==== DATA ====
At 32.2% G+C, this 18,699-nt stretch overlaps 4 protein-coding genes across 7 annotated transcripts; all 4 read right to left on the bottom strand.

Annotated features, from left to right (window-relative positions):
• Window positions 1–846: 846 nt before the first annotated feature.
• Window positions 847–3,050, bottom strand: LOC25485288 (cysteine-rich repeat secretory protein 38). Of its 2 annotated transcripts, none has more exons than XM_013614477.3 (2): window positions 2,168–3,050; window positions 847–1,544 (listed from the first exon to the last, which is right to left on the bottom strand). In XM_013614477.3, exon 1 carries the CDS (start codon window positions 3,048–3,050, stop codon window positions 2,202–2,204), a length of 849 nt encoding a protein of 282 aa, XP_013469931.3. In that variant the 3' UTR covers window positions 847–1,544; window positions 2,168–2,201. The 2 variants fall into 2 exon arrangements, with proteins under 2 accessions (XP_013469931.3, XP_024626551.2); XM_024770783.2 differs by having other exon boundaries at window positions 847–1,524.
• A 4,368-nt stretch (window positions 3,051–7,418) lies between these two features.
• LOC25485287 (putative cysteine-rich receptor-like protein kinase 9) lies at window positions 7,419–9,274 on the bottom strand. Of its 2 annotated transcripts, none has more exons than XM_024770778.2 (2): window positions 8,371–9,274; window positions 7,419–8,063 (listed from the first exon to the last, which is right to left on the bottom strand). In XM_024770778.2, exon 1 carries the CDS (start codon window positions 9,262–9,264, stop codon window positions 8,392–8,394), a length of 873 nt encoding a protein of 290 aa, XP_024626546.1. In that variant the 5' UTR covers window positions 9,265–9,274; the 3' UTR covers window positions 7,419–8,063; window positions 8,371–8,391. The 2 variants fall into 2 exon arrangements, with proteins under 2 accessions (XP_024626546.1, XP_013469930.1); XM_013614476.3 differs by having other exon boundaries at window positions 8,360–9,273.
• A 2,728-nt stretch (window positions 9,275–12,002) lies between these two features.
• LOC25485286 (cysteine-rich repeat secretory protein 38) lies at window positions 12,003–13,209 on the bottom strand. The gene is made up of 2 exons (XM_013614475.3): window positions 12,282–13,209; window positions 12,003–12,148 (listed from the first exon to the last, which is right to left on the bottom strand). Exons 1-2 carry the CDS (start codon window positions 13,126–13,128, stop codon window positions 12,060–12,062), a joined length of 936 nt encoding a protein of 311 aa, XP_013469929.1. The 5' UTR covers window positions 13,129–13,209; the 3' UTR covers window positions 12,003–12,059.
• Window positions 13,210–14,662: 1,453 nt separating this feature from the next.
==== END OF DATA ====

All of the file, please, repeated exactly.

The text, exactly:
At 32.2% G+C, this 18,699-nt stretch overlaps 4 protein-coding genes across 7 annotated transcripts; all 4 read right to left on the bottom strand.

Annotated features, from left to right (window-relative positions):
• Window positions 1–846: 846 nt before the first annotated feature.
• Window positions 847–3,050, bottom strand: LOC25485288 (cysteine-rich repeat secretory protein 38). Of its 2 annotated transcripts, none has more exons than XM_013614477.3 (2): window positions 2,168–3,050; window positions 847–1,544 (listed from the first exon to the last, which is right to left on the bottom strand). In XM_013614477.3, exon 1 carries the CDS (start codon window positions 3,048–3,050, stop codon window positions 2,202–2,204), a length of 849 nt encoding a protein of 282 aa, XP_013469931.3. In that variant the 3' UTR covers window positions 847–1,544; window positions 2,168–2,201. The 2 variants fall into 2 exon arrangements, with proteins under 2 accessions (XP_013469931.3, XP_024626551.2); XM_024770783.2 differs by having other exon boundaries at window positions 847–1,524.
• A 4,368-nt stretch (window positions 3,051–7,418) lies between these two features.
• LOC25485287 (putative cysteine-rich receptor-like protein kinase 9) lies at window positions 7,419–9,274 on the bottom strand. Of its 2 annotated transcripts, none has more exons than XM_024770778.2 (2): window positions 8,371–9,274; window positions 7,419–8,063 (listed from the first exon to the last, which is right to left on the bottom strand). In XM_024770778.2, exon 1 carries the CDS (start codon window positions 9,262–9,264, stop codon window positions 8,392–8,394), a length of 873 nt encoding a protein of 290 aa, XP_024626546.1. In that variant the 5' UTR covers window positions 9,265–9,274; the 3' UTR covers window positions 7,419–8,063; window positions 8,371–8,391. The 2 variants fall into 2 exon arrangements, with proteins under 2 accessions (XP_024626546.1, XP_013469930.1); XM_013614476.3 differs by having other exon boundaries at window positions 8,360–9,273.
• A 2,728-nt stretch (window positions 9,275–12,002) lies between these two features.
• LOC25485286 (cysteine-rich repeat secretory protein 38) lies at window positions 12,003–13,209 on the bottom strand. The gene is made up of 2 exons (XM_013614475.3): window positions 12,282–13,209; window positions 12,003–12,148 (listed from the first exon to the last, which is right to left on the bottom strand). Exons 1-2 carry the CDS (start codon window positions 13,126–13,128, stop codon window positions 12,060–12,062), a joined length of 936 nt encoding a protein of 311 aa, XP_013469929.1. The 5' UTR covers window positions 13,129–13,209; the 3' UTR covers window positions 12,003–12,059.
• Window positions 13,210–14,662: 1,453 nt separating this feature from the next.